A resin composition was prepared from the components shown in Table 3 below in the same manner as in Example 1, except that the resin melting temperature was changed to 230° C. The resin composition was evaluated in the same manner as in Example 1. The results obtained are shown in FIG. 2 and Table 3.
It can be seen from FIG. 2 and Table 3 that the hydroxyphenyl-containing organophosphorus compound improves flow while retaining impact resistance and heat resistance.
TABLE 3__________________________________________________________________________Resin Composition (weight ratio)Thermo- Izod Vicatplastic Flow Modifier Impact SofteningExample Resin TPP TPP MFR Strength Temp.No. HIPS-2 TPP-OH TPP Dimer Oligomer Total (g/10 min) (kg · cm/cm) (°C.)__________________________________________________________________________Example 9 100 13.5 4.6 6.9 0 25 13.2 13.8 83.7 (FR-1)Example 10 100 10.8 3.7 5.5 0 20 9.9 13.8 83.8 (FR-1)Example 11 100 5.4 1.8 2.8 0 10 6.3 13.9 84.3 (FR-1)Compara. 100 0 0 0 0 0 1.3 13.8 105.6Example 7Compara. 100 0 25 0 0 25 38.0 5.2 55.4Example 8 (TPP)Compara. 100 0 20 0 0 20 23.0 8.9 64.2Example 9 (TPP)Compara. 100 0 10 0 0 10 8.5 13.5 80.1Example 10 (TPP)__________________________________________________________________________
A resin composition was prepared from the components shown in Table 4 below and evaluated in the same manner as in Example 1. The results obtained are shown in Table 4.
As is apparent from Table 4, various thermoplastic resins containing the hydroxyphenyl-containing organophosphorus compound, e.g., TPP-OH, provide a composition having excellent and well-balanced physical properties. To the contrary, the resin compositions using the organophosphorus compound containing no hydroxyl group, e.g., TPP, exhibit improved flow but poor heat resistance.
Polarity, i.e., an SP value will account for the above difference of the results. FIG. 3 shows a diagram of SP values of thermoplastic resins and flow modifiers. SP values (δ) can be obtained from the Small-Hoy formula shown below as described in Polymer Handbook, IV-339, John Wiley & Sons, New York.
wherein ΣG represents the sum of the group molar attraction constants of atoms or molecules; d represents a density; and M represents a molecular weight.
As shown in FIG. 3, the SP value of HIPS or PPE is very close to that of TPP but is slightly different from that of TPP-OH. In other words, HIPS and/or PPE exhibit complete compatibility with TPP and partial compatibility with TPP-OH. Therefore, the resin composition comprising HIPS or HIPS/PPE and the flow modifier containing TPP-OH exhibits excellent physical properties in good balance. As compared with HIPS or PPE, on the other hand, ABS (acrylonitrile/butadiene/styrene: 26/14/60) or PC has a SP value slightly closer to that of TPP-OH and has so increased compatibility with TPP-OH. As a result, the effect of TPP-OH in improving heat resistance exerted on ABS or PC is weaker than on HIPS or PPE.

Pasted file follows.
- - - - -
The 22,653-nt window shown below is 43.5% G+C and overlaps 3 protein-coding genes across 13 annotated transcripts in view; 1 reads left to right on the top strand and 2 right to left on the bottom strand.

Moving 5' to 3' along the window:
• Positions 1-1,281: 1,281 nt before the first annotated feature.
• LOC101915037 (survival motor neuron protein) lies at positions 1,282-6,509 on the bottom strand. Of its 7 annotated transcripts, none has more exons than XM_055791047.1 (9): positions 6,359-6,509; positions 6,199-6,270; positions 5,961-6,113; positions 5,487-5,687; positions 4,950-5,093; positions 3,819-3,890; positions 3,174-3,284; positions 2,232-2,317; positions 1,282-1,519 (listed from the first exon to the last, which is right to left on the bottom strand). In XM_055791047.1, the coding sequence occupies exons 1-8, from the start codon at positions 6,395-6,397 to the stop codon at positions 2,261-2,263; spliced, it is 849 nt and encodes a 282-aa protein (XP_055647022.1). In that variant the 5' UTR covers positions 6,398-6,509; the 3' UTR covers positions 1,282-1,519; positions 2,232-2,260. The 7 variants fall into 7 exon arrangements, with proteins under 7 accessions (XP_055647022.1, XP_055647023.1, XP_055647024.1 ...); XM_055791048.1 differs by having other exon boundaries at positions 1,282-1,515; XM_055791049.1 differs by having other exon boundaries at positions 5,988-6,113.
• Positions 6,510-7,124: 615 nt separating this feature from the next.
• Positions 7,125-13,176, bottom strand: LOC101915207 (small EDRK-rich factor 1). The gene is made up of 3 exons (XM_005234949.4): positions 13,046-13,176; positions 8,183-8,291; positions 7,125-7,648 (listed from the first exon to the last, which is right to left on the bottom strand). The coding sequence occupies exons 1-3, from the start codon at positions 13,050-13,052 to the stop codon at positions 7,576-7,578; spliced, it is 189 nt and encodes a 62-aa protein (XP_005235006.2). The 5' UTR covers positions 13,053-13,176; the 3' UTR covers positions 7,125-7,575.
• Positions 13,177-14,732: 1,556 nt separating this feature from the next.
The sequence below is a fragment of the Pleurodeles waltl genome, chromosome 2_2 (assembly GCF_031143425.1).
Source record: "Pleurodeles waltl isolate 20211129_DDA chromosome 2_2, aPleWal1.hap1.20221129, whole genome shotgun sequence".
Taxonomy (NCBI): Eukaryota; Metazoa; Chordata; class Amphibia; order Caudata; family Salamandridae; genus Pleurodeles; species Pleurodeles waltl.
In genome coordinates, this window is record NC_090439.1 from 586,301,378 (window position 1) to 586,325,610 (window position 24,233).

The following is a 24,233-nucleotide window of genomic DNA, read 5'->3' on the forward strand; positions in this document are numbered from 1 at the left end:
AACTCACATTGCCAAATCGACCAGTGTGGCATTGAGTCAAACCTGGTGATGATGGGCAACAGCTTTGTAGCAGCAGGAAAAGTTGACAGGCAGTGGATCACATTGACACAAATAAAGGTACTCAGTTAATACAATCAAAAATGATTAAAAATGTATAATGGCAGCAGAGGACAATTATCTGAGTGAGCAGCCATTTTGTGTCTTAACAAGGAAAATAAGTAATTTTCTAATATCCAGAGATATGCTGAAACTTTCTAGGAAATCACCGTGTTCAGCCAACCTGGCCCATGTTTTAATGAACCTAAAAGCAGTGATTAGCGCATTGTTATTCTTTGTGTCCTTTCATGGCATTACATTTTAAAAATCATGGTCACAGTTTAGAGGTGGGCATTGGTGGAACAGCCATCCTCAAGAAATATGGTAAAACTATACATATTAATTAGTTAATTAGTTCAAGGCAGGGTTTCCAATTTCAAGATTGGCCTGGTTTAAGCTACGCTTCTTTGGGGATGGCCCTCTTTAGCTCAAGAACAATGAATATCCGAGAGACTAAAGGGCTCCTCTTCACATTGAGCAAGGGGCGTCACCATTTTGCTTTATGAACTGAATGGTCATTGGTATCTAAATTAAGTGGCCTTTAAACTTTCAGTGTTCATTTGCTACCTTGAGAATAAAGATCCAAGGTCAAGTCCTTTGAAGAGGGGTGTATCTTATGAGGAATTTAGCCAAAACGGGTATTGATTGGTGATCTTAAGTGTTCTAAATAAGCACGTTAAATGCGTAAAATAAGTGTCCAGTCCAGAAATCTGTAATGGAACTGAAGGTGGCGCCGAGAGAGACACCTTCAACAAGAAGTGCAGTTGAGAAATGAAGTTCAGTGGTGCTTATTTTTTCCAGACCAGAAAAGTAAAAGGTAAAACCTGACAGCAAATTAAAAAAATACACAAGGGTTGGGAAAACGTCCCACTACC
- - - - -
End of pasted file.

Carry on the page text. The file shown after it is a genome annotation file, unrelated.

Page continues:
TABLE 4__________________________________________________________________________Resin Composition (weight ratio) Izod VicatThermo- Flow Modifier Impact SofteningExample Plastic Resin TPP TPP MFR Strength Temp.No. HIPS-2 TPP-OH TPP Dimer Oligomer Total (g/10 min) (kg · cm/cm) (°C.)__________________________________________________________________________Compara. HIPS-1/ 0 0 0 0 0 0.3 14.9 123.8Example 1 PPE-MB (67/33)Example 1 HIPS-1/ 14.6 5.0 7.4 0 27 10.3 14.2 98.8 PPE-MB (FR-1) (67/33)Compara. HIPS-1/ 0 27 0 0 27 24.4 12.7 66.5Example 2 PPE-MB (TPP) (67/33)Compara. HIPS-2 0 0 0 0 0 1.3 13.8 105.6Example 7 (100)Example 8 HIPS-2 13.5 4.6 6.9 0 25 13.2 13.8 83.7 (100) (FR-1)Compara. HIPS-2 0 25 0 0 25 38.0 5.2 55.4Example 8 (100) (TPP)Compara. ABS 0 0 0 0 0 1.6 15.5 105.7Example 11 (100)Example 12 ABS 13.5 4.6 6.9 0 25 25.3 5.0 68.5 (100) (FR-1)Compara. ABS 0 25 0 0 25 41.5 5.1 64.9Example 12 (100) (TPP)Compara. PC (100) 0 0 0 0 0 0.12 8.8 154.2Example 13Example 13 PC (100) 13.5 4.6 6.9 0 25 11.4 2.6 85.4 (FR-1)Compara. PC (100) 0 25 0 0 25 17.1 2.8 78.5Example 14 (TPP)__________________________________________________________________________
A resin composition was prepared from the components shown in Table 5 below and evaluated in the same manner as in Example 1. Evaluation of flame retardance was additionally made. The results obtained are shown in Table 5.
The results in Table 5 prove that the hydroxyphenyl-containing organophosphorus compound provides resin compositions excellent in balance of flame retardance, flow, heat resistance, and impact resistance.
TABLE 5__________________________________________________________________________Resin Composition (weight ratio)Thermo- Flow Modifier Flame-Example plastic TPP TPP Oligo- RetardantNo. Resin --OH TPP Dimer mer Total RP-1 ML__________________________________________________________________________Example HIPS-1/ 11.4 3.8 5.8 0 21 2 1314 PPE-MB (FR-1) (76/24)Compara. HIPS-1/ 0 21 0 0 21 2 13Example PPE-MB (TPP)15 (76/24)Compara. HIPS-1/ 0 0 13.7 7.3 21 2 13Example PPE-MB (FR-4)16 (76/24)Example HIPS-1/ 6.8 2.3 9.0 2.9 21 2 13 15 PPE-MB FR-1/FR-4 (76/24) 12.6/8.4__________________________________________________________________________ Burning Test Vicat Flame- Izod Soft- out MFR Impact ening Example Time Drip- Judg- (g/ Strength Temp. No. (sec) ping ment 10 min) (kg cm/cm) (°C.)__________________________________________________________________________ Example 2.4 none V-0 15.1 7.1 93.7 14 Compara. 2.2 none V-0 19.0 4.8 75.1 Example 15 Compara. 2.5 none V-0 12.5 3.9 88.6 Example 16 Example 2.3 none V-0 13.9 6.1 91.2 15__________________________________________________________________________